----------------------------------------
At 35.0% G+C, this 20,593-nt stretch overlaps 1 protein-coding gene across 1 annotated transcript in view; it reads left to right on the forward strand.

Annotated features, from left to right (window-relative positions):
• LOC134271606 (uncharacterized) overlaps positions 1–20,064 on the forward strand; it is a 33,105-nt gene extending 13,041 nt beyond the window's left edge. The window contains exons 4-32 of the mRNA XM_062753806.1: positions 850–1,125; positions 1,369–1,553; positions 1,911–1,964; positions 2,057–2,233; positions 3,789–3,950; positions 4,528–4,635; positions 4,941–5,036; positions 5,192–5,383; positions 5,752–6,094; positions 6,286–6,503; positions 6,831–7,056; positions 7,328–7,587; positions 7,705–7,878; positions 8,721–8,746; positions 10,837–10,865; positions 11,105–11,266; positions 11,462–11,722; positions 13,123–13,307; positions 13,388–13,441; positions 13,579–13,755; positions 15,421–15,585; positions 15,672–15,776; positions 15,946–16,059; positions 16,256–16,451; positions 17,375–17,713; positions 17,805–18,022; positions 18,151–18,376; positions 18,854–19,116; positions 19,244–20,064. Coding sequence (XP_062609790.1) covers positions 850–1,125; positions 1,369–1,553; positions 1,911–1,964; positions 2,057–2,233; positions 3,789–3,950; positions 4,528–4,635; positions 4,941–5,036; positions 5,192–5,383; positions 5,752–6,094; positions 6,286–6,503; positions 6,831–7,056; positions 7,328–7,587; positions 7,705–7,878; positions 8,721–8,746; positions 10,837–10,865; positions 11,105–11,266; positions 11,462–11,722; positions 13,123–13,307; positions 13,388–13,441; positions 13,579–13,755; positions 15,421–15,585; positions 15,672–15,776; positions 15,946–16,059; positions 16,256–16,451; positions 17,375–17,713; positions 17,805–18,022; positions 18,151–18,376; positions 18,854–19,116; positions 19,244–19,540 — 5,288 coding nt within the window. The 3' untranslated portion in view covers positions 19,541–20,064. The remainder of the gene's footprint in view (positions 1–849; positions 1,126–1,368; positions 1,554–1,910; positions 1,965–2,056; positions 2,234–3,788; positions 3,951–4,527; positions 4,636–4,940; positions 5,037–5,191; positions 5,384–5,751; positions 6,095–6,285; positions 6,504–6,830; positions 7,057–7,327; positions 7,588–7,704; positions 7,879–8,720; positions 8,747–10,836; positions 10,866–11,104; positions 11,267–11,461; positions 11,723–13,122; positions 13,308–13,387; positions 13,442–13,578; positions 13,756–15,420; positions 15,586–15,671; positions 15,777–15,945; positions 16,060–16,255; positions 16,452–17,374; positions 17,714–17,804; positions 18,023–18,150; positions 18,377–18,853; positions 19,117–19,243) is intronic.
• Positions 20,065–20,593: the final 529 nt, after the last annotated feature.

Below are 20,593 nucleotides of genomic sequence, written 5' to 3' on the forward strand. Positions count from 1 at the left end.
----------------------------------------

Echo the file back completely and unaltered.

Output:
At 35.0% G+C, this 20,593-nt stretch overlaps 1 protein-coding gene across 1 annotated transcript in view; it reads left to right on the forward strand.

Annotated features, from left to right (window-relative positions):
• LOC134271606 (uncharacterized) overlaps positions 1–20,064 on the forward strand; it is a 33,105-nt gene extending 13,041 nt beyond the window's left edge. The window contains exons 4-32 of the mRNA XM_062753806.1: positions 850–1,125; positions 1,369–1,553; positions 1,911–1,964; positions 2,057–2,233; positions 3,789–3,950; positions 4,528–4,635; positions 4,941–5,036; positions 5,192–5,383; positions 5,752–6,094; positions 6,286–6,503; positions 6,831–7,056; positions 7,328–7,587; positions 7,705–7,878; positions 8,721–8,746; positions 10,837–10,865; positions 11,105–11,266; positions 11,462–11,722; positions 13,123–13,307; positions 13,388–13,441; positions 13,579–13,755; positions 15,421–15,585; positions 15,672–15,776; positions 15,946–16,059; positions 16,256–16,451; positions 17,375–17,713; positions 17,805–18,022; positions 18,151–18,376; positions 18,854–19,116; positions 19,244–20,064. Coding sequence (XP_062609790.1) covers positions 850–1,125; positions 1,369–1,553; positions 1,911–1,964; positions 2,057–2,233; positions 3,789–3,950; positions 4,528–4,635; positions 4,941–5,036; positions 5,192–5,383; positions 5,752–6,094; positions 6,286–6,503; positions 6,831–7,056; positions 7,328–7,587; positions 7,705–7,878; positions 8,721–8,746; positions 10,837–10,865; positions 11,105–11,266; positions 11,462–11,722; positions 13,123–13,307; positions 13,388–13,441; positions 13,579–13,755; positions 15,421–15,585; positions 15,672–15,776; positions 15,946–16,059; positions 16,256–16,451; positions 17,375–17,713; positions 17,805–18,022; positions 18,151–18,376; positions 18,854–19,116; positions 19,244–19,540 — 5,288 coding nt within the window. The 3' untranslated portion in view covers positions 19,541–20,064. The remainder of the gene's footprint in view (positions 1–849; positions 1,126–1,368; positions 1,554–1,910; positions 1,965–2,056; positions 2,234–3,788; positions 3,951–4,527; positions 4,636–4,940; positions 5,037–5,191; positions 5,384–5,751; positions 6,095–6,285; positions 6,504–6,830; positions 7,057–7,327; positions 7,588–7,704; positions 7,879–8,720; positions 8,747–10,836; positions 10,866–11,104; positions 11,267–11,461; positions 11,723–13,122; positions 13,308–13,387; positions 13,442–13,578; positions 13,756–15,420; positions 15,586–15,671; positions 15,777–15,945; positions 16,060–16,255; positions 16,452–17,374; positions 17,714–17,804; positions 18,023–18,150; positions 18,377–18,853; positions 19,117–19,243) is intronic.
• Positions 20,065–20,593: the final 529 nt, after the last annotated feature.

Below are 20,593 nucleotides of genomic sequence, written 5' to 3' on the forward strand. Positions count from 1 at the left end.